A Democratic member on the U.S. House of Representatives Foreign Affairs Committee came out against the Iran nuclear deal on Wednesday, as the White House seeks to gather Democratic support.
Rep. Grace Meng (N.Y.) said the “deal before us now is simply too dangerous.”
“I strongly believe the world could and should have a better deal than that set forth in the Joint Comprehensive Plan of Action, which I will therefore oppose,” said Meng, who is a member of the Foreign Affairs subcommittee on the Middle East.
Meng added that she would continue to study the finer points of the deal, but said, “They will not be dispositive for me.”
Her remarks come a day after she questioned Secretary of State John Kerry and other top administration officials during a panel hearing on Tuesday.
Meng called the inspections procedures “flawed,” and said leading nuclear experts have asserted that inspectors would “not necessarily know” if Iran was manufacturing uranium components for a nuclear weapon.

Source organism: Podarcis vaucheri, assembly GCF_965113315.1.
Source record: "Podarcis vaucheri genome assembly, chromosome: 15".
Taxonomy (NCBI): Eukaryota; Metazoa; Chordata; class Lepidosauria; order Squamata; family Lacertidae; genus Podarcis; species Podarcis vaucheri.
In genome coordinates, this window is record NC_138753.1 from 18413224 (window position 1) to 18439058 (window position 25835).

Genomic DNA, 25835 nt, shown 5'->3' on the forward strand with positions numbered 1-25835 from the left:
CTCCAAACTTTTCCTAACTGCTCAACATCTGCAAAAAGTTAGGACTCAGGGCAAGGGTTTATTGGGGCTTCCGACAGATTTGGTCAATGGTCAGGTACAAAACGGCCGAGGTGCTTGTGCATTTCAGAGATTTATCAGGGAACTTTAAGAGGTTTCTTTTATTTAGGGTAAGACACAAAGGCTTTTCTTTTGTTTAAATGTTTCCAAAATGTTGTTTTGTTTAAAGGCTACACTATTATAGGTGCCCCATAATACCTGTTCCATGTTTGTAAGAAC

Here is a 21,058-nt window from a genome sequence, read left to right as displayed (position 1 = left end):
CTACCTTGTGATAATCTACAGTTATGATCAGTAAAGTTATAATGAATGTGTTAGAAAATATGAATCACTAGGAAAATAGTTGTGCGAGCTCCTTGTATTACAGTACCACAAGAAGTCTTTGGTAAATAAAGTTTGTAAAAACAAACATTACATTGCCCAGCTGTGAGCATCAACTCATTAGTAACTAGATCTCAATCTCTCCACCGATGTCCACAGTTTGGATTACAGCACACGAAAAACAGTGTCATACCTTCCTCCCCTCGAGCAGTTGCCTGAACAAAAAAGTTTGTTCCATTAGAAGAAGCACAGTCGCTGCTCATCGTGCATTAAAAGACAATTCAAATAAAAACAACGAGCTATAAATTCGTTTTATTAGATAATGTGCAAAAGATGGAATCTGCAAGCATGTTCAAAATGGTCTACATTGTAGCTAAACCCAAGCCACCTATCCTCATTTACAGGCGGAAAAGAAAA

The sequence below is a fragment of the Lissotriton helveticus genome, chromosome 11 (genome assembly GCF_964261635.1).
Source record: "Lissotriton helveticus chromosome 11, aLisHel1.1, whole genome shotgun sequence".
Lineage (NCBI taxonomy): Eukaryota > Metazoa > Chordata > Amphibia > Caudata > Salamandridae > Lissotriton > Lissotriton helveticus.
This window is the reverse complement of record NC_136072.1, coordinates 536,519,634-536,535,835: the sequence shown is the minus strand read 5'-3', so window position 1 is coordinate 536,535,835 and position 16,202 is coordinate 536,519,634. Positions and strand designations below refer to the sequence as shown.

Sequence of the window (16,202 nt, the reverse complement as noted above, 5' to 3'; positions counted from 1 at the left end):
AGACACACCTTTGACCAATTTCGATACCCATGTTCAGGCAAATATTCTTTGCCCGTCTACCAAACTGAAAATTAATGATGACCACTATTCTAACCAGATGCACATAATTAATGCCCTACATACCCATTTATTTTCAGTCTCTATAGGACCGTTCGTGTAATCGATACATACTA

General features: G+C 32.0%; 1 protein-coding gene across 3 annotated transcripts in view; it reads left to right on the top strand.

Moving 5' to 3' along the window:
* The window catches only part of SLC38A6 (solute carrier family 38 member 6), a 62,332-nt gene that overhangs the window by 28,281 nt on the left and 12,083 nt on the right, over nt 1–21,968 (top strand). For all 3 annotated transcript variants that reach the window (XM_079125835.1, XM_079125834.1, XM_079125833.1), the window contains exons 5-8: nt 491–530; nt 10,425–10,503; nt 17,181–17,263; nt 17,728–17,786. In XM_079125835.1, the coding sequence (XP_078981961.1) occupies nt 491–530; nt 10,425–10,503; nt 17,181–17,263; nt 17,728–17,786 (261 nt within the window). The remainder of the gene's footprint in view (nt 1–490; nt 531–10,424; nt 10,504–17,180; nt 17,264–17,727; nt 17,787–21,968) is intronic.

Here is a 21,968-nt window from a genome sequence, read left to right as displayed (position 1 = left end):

“This is unacceptable,” she said.
“Furthermore, I am deeply concerned that almost all of Iran’s nuclear infrastructure would remain intact; this leads me to believe Iran would simply resume its pursuit of a nuclear weapon at the conclusion of the deal in a decade’s time,” she added.
“Finally, the immediate sanctions relief provided Iran in the deal would incentivize the funding of terrorism and lessen Iran’s interest in restraining its nuclear ambitions over the long term,” she said.
She commended President Barack Obama and U.S. Secretary of State John Kerry for their efforts to prevent the regime in Iran from acquiring a nuclear weapon. “I have every confidence a better deal can be realized,” she said.
The U.S. Congress is expected to vote on the deal this autumn, and a resolution of disapproval would prevent President Obama from lifting U.S. sanctions on the regime in Iran, killing the agreement. The White House could veto that resolution, but would then need at least a third of Congress to help sustain that veto.